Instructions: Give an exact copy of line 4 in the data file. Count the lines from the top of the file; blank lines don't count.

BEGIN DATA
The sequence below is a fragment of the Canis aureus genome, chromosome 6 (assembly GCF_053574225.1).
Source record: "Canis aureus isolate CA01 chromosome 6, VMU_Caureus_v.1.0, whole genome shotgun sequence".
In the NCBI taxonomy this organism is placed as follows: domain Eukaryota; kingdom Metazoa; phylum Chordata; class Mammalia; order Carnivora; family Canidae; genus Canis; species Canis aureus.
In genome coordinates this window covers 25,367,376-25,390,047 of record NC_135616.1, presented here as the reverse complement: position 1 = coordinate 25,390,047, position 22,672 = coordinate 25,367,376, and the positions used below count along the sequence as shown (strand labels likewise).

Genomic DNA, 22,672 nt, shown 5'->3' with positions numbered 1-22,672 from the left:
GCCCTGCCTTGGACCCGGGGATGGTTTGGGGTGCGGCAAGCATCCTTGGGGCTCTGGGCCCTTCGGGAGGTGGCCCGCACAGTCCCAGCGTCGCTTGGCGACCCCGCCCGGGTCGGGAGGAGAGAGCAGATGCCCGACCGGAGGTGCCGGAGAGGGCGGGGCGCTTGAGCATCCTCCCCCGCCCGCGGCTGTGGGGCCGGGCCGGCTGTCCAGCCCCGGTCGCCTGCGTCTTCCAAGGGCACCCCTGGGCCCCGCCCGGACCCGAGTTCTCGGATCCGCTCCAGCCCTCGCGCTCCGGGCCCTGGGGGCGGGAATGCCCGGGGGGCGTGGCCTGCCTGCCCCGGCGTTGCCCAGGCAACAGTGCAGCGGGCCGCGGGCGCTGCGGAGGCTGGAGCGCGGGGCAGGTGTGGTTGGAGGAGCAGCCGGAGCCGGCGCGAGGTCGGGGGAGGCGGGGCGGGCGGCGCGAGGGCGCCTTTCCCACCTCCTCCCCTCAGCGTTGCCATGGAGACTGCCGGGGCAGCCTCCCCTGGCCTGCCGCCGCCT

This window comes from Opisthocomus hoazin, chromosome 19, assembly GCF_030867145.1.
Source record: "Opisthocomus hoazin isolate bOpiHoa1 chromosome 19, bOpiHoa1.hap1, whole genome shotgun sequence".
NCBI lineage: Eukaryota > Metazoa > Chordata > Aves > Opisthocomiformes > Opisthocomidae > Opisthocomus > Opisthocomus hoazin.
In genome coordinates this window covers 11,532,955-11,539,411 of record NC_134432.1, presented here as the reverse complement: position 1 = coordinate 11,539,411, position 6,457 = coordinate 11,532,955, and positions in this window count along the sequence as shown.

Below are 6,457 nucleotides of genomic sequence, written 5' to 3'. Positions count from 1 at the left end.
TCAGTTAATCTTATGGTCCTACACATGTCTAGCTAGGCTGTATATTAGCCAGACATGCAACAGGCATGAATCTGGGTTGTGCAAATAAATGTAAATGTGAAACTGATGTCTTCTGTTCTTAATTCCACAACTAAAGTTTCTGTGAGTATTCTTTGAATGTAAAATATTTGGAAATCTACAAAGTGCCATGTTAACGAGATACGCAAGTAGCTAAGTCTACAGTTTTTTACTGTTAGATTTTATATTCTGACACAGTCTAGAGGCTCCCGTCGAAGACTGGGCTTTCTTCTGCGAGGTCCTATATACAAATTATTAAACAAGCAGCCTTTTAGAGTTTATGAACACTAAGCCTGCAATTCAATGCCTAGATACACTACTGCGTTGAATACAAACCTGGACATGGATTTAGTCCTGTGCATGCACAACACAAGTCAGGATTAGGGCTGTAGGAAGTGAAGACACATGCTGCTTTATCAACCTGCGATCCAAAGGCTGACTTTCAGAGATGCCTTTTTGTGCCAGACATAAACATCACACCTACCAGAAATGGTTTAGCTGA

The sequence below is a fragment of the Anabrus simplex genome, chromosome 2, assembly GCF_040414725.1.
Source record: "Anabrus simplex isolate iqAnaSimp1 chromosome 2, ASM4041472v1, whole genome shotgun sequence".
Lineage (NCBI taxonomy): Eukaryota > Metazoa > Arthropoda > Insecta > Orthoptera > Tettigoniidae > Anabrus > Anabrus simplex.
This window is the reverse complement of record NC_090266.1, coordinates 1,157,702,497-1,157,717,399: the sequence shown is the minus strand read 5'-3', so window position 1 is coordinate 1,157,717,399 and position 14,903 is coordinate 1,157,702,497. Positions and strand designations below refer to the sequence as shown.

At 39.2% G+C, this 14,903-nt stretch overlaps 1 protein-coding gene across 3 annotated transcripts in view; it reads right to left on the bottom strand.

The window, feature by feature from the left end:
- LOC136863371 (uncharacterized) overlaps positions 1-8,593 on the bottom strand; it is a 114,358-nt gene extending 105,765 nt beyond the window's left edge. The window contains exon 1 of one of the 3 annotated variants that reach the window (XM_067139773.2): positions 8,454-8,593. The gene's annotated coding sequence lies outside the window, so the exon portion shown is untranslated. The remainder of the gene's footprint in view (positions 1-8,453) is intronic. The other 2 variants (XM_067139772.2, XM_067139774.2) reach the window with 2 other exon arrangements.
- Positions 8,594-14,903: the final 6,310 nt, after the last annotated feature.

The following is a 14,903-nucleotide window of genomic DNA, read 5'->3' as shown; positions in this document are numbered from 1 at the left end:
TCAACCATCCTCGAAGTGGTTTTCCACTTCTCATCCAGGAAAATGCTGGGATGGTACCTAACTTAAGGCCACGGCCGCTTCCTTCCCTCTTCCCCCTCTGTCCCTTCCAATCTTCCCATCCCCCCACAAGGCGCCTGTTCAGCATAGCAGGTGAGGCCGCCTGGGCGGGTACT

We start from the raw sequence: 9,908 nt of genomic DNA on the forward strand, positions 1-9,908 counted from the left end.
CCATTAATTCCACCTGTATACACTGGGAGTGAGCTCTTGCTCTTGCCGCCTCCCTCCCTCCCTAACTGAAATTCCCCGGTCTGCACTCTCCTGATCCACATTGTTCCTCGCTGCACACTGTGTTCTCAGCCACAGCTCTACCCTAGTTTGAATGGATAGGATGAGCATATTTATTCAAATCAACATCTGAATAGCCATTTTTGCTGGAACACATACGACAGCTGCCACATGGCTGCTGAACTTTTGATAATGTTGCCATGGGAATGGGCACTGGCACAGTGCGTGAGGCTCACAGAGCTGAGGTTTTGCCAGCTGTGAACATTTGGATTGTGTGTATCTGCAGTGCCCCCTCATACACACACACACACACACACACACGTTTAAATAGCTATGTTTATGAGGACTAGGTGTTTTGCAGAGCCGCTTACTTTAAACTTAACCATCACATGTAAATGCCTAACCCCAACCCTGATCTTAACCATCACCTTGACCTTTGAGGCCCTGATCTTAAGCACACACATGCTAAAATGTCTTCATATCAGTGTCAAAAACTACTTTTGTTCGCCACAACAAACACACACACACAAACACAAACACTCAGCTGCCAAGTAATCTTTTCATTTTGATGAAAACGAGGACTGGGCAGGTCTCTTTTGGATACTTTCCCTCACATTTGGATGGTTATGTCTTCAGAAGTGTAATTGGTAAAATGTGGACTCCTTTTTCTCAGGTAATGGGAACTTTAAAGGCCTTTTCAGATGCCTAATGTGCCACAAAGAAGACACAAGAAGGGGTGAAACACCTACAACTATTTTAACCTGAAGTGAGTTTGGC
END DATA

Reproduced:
In genome coordinates this window covers 25,367,376-25,390,047 of record NC_135616.1, presented here as the reverse complement: position 1 = coordinate 25,390,047, position 22,672 = coordinate 25,367,376, and the positions used below count along the sequence as shown (strand labels likewise).